# Remote Control

Finally, an update with some walking, running and spinning! We have a long way to go, but at least we have basic remote control working.

### From Joystick to Motors

Our robot uses a very alien mechanism to move but it has simple differential steering: one motor on each side drives the legs forwards or backwards, so the robot turns by applying more or less torque on one side – and it can also turn in place by running the motors in opposite directions. This should be straightforward to control with a game controller joystick. But how does this actually work?

We don’t have encoders in the motors yet, so we can’t measure and control speed, all we can do for now is simply vary the motor power (PWM). The game controller gives us the position of the joystick as (x,y) coordinates within [–1, 1]. We need to somehow translate this to motor power (let’s say between –10 and 10) to be applied to left and right respectively.

Some examples: driving full speed forwards – and turning right half speed (only the left motor is moving):

…and going backwards full speed while turning slightly left – and finally, turning right in place, full speed:

There are simple methods to do this directly and to make the joystick control feel “natural”, like this example for the `approxeng.input`

library. However, when the human driver is replaced by a program to drive the robot autonomously, we don’t want to deal with joystick coordinates. It would be much more natural to make the program produce some *desired speed* and *turn direction* values instead. So we’ve added this intermediate representation too. Instead of going from joystick to motors directly, we first interpret the joystick input as speed and direction, and then convert that to motor speeds: `(x, y)`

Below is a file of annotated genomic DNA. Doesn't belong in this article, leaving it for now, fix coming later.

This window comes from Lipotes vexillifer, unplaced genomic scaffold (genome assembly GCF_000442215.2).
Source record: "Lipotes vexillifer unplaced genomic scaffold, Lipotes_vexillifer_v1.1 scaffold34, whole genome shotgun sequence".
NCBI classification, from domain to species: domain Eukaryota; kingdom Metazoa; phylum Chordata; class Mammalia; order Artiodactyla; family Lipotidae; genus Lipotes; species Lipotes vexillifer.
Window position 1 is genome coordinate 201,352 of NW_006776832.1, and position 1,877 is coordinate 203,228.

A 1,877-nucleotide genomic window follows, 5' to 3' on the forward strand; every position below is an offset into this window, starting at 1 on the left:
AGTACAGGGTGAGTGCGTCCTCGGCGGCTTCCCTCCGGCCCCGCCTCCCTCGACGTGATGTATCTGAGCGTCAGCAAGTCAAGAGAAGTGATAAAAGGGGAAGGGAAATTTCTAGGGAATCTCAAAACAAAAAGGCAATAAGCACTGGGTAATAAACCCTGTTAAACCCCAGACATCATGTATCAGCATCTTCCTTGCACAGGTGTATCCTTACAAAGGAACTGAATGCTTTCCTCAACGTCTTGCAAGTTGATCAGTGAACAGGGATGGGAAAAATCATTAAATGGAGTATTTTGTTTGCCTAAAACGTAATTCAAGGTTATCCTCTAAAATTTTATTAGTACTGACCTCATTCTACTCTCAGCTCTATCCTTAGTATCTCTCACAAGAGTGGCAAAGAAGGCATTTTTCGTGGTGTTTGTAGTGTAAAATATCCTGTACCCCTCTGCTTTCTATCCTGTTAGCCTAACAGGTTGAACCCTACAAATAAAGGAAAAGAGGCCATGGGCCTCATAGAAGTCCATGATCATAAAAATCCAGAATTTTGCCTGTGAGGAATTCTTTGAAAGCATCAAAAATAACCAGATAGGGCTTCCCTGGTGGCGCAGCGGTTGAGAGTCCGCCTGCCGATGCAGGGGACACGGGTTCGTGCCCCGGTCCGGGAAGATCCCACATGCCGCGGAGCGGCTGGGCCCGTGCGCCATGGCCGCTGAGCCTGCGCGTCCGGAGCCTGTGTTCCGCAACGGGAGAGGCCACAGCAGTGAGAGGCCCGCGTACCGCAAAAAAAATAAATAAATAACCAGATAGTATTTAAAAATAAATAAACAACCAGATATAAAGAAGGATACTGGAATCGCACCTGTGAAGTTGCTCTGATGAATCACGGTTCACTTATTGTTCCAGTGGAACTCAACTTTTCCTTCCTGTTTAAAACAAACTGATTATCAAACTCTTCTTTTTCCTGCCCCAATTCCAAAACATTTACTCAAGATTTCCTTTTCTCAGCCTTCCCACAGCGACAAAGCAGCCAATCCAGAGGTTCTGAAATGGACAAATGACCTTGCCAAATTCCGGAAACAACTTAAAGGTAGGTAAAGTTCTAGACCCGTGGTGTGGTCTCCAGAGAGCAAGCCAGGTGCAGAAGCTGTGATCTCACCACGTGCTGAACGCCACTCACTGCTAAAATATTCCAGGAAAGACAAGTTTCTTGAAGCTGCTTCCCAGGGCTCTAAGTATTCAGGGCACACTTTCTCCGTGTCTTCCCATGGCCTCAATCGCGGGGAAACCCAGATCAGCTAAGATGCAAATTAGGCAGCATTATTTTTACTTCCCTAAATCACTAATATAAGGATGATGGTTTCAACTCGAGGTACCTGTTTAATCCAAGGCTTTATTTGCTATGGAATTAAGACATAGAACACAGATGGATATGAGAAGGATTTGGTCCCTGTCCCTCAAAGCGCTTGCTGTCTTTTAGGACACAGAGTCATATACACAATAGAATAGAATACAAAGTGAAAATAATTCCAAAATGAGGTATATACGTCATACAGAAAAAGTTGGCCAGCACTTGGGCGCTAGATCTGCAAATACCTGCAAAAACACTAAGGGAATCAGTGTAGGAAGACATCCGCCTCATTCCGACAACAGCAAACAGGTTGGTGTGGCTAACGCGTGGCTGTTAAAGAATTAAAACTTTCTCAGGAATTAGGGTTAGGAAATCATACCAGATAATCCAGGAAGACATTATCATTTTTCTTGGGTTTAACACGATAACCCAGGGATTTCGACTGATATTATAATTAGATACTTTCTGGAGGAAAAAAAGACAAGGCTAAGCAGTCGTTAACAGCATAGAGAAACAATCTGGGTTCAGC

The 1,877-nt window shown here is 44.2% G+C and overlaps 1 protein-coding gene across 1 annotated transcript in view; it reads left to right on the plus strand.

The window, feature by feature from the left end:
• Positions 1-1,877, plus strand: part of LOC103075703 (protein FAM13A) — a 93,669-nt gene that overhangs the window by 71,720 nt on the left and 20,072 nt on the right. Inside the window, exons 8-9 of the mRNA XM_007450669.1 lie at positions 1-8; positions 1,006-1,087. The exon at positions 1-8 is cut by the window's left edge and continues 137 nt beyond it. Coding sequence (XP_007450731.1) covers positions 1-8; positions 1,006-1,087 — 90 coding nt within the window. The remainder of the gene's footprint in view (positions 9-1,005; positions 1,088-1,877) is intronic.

→ `(speed, direction)`

→ `(left, right)`

.

For the first step, we consider `(x, y)`

as a vector, take its length as speed and its angle as turn direction. Pointing upwards is 0°, maximum turn left and right is –90° and 90°. If the vector points down, we negate the speed.

Using the same examples as above, this is what we want:

There is one annoying problem with the joystick input however: the joystick actually moves inside a square, not a circle! So moving diagonally we’d get vectors longer than 1 – and different speeds depending on the angle, which is bad. We need to map square coordinates to a circle with this formula:

```
x → x * sqrt(1.0 - y * y / 2.0)
y → y * sqrt(1.0 - x * x / 2.0)
```

(For more background and explanation, see this question on Stack Overflow.)

So the next step is to convert the corrected `(x,y)`

from above to `(speed,dir)`

– where speed is in `[-10,10]`

and angle in `[-90,90]`

:

```
if x == 0 and y == 0:
return (0, 0)
else:
(speed, dir) = cart2pol((x, -y)) # cart2pol: convert Cartesian to polar
dir = np.rad2deg(dir) + 90 # np.rad2deg: convert radians to degrees
if dir > 90:
dir = dir - 180
speed = -speed
elif dir < -90:
speed = -speed
return (int(round(speed * 10)), int(round(dir)))
```

Finally, to get left and right motor power from `(speed, dir)`

: we start by setting the desired speed to both motors, then reduce one side based on the turn angle:

```
left = float(speed)
right = float(speed)
range = speed * 2.0
diff = (float(dir)/0.9) * (range/100.0)
if dir < 0:
left = left + diff
else:
right = right - diff
return (round(left), round(right))
```

The final result:

The complete code (and some more) for the above calculations can be found here: gitlab.com/marsextraterrestrials/control_logic